Excerpt from Censoring an Iranian Love Story by Shahriar Mandanipour, plus links to reviews, author biography & more

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Censoring an Iranian Love Story

By Shahriar Mandanipour

Censoring an Iranian Love Story
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  • Hardcover: May 2009,
    304 pages.
    Paperback: Jun 2010,
    304 pages.

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Book Reviewed by:
Karen Rigby

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The more experienced students, old hands at political protests, respond:

“Completely ignore her. She’s an infiltrator. The Party of God has paid her to create distrust and division among us. To defuse the conspiracy, just act as though she doesn’t exist.”

On the opposite side, the fanatic members of the Party of God also point to the girl and ask, “What’s that prissy girl trying to say over there?”

They hear from their leaders:

“The lewd hussy is one of those Communists who have recently come back to life. Their Big Brother in Russia is gaining strength again . . . but the pathetic slobs only have a handful of members in their party. This is how they hope to attract attention . . . Just ignore her. Act as though she doesn’t exist.”

With their wireless radios, the secret police pass along the girl’s location and ask, “What does this mean? We have no instructions for such cases. What should we do with her?” And they receive instructions:

“Watch her with extreme vigilance and caution. This is most definitely a new conspiracy and a new plot for a velvet revolution orchestrated by American imperialism . . . Keep her under surveillance but do not let her suspect anything. Let her think she doesn’t exist.”

Nameless shades of rage and hatred, voiceless cries of blood and hope and darkness, hang in the air. From one direction, meaning Anatole France Avenue, and from the other direction, meaning Revolution Circle, the police have blocked all car and pedestrian traffic to this section of Liberty Street. In Revolution Circle, hundreds of cars are logjammed, anxious and overwrought drivers blow their horns, and amid the cars curious people stand peering toward Tehran University. It was right here that more than a quarter century ago, on a cloudy winter day, the people of Tehran for the last time dragged down the metal statue of the Shah sitting astride a horse. Of course in those days, when it came to dragging down metal statues of dictators, American tanks sided with the world’s dictators.

The student protesters, aware that they are about to be attacked, break into a heartrending anthem:

My fellow schoolmate,
you are with me and beside me,
. . . you are my tear and my sigh,
. . . the scars of the lashes of tyranny rest on our bodies,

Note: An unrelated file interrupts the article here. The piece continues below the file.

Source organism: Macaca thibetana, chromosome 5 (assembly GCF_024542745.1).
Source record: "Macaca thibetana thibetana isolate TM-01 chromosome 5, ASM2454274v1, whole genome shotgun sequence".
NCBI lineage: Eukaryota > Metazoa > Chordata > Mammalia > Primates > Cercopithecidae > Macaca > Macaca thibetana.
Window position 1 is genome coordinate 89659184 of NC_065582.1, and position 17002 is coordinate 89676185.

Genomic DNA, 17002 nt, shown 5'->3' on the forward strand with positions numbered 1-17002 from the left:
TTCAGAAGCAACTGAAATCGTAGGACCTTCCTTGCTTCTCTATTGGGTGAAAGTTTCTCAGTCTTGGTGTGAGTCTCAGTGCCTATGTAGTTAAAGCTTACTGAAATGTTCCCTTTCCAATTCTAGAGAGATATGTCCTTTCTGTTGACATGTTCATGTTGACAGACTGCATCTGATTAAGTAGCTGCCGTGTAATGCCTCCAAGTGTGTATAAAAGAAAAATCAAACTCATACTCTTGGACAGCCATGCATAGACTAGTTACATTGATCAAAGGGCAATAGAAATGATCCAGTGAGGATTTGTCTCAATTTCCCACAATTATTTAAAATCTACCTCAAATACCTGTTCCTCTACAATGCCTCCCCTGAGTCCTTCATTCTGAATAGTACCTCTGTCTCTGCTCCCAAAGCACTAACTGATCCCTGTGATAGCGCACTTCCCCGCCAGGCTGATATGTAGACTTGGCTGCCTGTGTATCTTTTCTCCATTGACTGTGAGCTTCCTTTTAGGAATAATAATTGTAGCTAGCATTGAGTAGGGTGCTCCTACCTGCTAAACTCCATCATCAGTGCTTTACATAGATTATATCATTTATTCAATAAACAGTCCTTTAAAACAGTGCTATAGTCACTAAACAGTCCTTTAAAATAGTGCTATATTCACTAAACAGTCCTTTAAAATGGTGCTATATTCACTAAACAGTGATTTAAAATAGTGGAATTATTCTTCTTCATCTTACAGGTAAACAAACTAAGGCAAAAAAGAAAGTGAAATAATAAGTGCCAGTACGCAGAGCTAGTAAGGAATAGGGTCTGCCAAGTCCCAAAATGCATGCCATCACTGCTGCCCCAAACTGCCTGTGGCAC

our uncultured wasteland, all its wild plants weeds,
be it good, be it bad,
dead are the souls of its people,
our hands must tear down these curtains,
who other than you and I can cure our pain . . .

In the lyrics and melody of this anthem lies an age- old Iranian sorrow that brings tears to the girl’s eyes . . . She raises her sign even higher. From behind the veil of her tears, the world is transformed into undulating buildings, severed shadows, and rippling reflections on water . . . The young girl’s isolation and her fear of strangers heighten. She looks up to find some solace in the blue of the sky. She sees a winged horse that like a white cloud, ignoring the people below, flies by. Terrified, she sees flames rising from the horse’s back. The blazing horse disappears behind a high- rise. The girl waits, but the horse does not reappear . . .

Then she imagines that in the midst of the shouts of anger and spite, a muffled voice is calling her name.

“Sara . . . ! Sara . . . !”

The girl wipes away her tears and looks around. There are people and shadows moving in every direction. It seems they are afraid of coming close to her.

“Dimwit . . . ! Dimwit . . . ! I’m talking to you!”

The voice bears the same chill and odor that gust out of a refrigerator that has not been opened in a month. The girl looks behind her. A dark face, neckless and torsoless, is suspended in the air. Two of the steel bars in the green fence surrounding Tehran University that have broken out of the stone wall have sectioned the face in three . . . She thinks this face belongs to one of those sprites her grandmother said have parties in the city’s public bathhouses at night and that the only way to tell them apart from humans is by their hoofed feet . . .

Excerpted from Censoring an Iranian Love Story by Shahriar Mandanipour Copyright © 2009 by Shahriar Mandanipour. Excerpted by permission of Knopf, a division of Random House, Inc. All rights reserved. No part of this excerpt may be reproduced or reprinted without permission in writing from the publisher.

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